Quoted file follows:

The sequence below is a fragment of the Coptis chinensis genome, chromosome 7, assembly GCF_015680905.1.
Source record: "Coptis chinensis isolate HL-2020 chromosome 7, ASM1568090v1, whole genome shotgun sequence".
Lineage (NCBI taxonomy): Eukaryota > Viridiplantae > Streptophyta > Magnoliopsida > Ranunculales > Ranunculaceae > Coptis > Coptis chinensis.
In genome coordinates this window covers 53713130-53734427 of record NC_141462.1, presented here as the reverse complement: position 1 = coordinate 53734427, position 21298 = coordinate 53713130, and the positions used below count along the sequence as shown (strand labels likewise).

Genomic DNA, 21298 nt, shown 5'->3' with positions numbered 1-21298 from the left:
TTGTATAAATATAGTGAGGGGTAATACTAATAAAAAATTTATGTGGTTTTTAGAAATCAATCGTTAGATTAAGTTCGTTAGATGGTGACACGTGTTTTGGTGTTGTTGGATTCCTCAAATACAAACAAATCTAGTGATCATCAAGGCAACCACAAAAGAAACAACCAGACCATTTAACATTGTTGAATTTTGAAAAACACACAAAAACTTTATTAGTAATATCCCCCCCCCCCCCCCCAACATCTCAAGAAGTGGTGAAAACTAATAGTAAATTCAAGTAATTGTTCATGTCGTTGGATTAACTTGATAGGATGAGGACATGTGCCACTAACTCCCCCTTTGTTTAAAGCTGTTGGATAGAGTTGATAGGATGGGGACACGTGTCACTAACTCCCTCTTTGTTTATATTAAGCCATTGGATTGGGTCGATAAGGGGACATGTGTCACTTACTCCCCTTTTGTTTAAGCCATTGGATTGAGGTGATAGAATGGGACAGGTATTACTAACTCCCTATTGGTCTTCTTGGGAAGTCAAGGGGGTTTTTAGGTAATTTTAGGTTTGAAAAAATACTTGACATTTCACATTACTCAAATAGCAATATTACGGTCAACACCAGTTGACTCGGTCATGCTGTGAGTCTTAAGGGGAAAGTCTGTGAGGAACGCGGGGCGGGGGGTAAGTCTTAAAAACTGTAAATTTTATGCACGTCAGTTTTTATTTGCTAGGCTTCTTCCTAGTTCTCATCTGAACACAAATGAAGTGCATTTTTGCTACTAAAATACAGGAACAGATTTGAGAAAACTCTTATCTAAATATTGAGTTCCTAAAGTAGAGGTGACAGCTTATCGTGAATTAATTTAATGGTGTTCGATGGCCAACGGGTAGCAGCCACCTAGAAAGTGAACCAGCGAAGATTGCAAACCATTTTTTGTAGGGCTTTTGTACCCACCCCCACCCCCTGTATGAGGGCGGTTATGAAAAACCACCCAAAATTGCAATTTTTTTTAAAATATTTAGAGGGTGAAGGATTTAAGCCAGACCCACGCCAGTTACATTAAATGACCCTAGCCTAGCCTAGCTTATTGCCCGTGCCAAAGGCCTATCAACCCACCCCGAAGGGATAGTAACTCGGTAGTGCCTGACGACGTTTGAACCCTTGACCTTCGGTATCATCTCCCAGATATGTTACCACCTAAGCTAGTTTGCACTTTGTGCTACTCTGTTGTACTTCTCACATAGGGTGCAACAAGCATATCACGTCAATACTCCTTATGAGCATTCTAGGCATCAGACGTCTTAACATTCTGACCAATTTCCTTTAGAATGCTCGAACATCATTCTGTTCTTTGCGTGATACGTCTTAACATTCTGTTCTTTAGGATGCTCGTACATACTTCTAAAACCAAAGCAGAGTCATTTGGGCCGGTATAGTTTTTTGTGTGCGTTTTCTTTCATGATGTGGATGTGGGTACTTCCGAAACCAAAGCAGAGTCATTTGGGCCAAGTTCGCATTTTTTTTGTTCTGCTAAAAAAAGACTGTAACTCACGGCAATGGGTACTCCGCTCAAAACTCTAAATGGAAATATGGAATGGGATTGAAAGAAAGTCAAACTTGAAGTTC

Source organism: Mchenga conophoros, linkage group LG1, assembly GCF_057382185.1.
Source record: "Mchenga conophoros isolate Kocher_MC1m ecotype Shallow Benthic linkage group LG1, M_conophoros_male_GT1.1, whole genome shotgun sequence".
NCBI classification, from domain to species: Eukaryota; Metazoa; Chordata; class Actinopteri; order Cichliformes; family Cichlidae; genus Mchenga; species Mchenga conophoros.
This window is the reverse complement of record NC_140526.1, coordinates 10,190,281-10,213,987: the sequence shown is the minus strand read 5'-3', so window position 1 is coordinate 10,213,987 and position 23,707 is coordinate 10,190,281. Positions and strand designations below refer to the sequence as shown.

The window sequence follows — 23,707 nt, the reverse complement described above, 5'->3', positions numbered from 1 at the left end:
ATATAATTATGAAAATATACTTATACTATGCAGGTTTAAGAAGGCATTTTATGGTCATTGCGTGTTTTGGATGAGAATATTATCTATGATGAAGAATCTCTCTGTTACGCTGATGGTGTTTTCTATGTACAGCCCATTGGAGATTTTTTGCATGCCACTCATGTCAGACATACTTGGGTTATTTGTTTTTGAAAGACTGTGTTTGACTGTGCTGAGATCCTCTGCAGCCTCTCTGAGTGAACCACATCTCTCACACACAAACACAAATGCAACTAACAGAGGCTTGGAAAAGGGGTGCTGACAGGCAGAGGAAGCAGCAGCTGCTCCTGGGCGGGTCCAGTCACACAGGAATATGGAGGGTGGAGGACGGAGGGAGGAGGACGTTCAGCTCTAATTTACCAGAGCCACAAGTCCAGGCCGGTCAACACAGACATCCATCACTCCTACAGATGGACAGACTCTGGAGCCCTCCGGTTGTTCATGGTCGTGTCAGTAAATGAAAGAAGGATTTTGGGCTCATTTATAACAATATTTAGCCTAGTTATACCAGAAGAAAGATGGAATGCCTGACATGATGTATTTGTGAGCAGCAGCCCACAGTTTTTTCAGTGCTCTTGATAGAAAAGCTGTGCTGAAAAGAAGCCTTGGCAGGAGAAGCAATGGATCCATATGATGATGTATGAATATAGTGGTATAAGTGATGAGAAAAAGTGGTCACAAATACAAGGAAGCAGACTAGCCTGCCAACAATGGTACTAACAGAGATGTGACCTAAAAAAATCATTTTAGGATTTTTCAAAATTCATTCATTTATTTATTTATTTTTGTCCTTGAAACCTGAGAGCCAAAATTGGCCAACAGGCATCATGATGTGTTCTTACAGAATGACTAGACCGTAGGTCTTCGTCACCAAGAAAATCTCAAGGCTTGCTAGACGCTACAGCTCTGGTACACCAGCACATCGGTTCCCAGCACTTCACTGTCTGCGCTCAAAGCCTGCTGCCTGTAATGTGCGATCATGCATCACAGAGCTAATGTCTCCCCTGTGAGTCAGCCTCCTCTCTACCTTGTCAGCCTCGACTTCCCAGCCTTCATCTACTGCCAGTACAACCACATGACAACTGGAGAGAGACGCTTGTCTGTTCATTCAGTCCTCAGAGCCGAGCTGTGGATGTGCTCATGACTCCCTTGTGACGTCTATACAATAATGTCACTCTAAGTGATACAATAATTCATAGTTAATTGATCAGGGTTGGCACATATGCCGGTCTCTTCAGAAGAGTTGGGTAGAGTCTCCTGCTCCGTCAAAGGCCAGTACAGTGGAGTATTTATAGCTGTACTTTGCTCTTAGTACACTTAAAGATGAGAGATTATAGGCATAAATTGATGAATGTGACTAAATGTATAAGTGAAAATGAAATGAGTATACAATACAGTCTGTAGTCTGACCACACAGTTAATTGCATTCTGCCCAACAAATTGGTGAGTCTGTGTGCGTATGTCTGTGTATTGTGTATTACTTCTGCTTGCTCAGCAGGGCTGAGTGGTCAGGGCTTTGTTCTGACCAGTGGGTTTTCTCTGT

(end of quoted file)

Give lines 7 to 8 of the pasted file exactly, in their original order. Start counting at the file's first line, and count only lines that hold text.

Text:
Source organism: Mchenga conophoros, linkage group LG1, assembly GCF_057382185.1.
Source record: "Mchenga conophoros isolate Kocher_MC1m ecotype Shallow Benthic linkage group LG1, M_conophoros_male_GT1.1, whole genome shotgun sequence".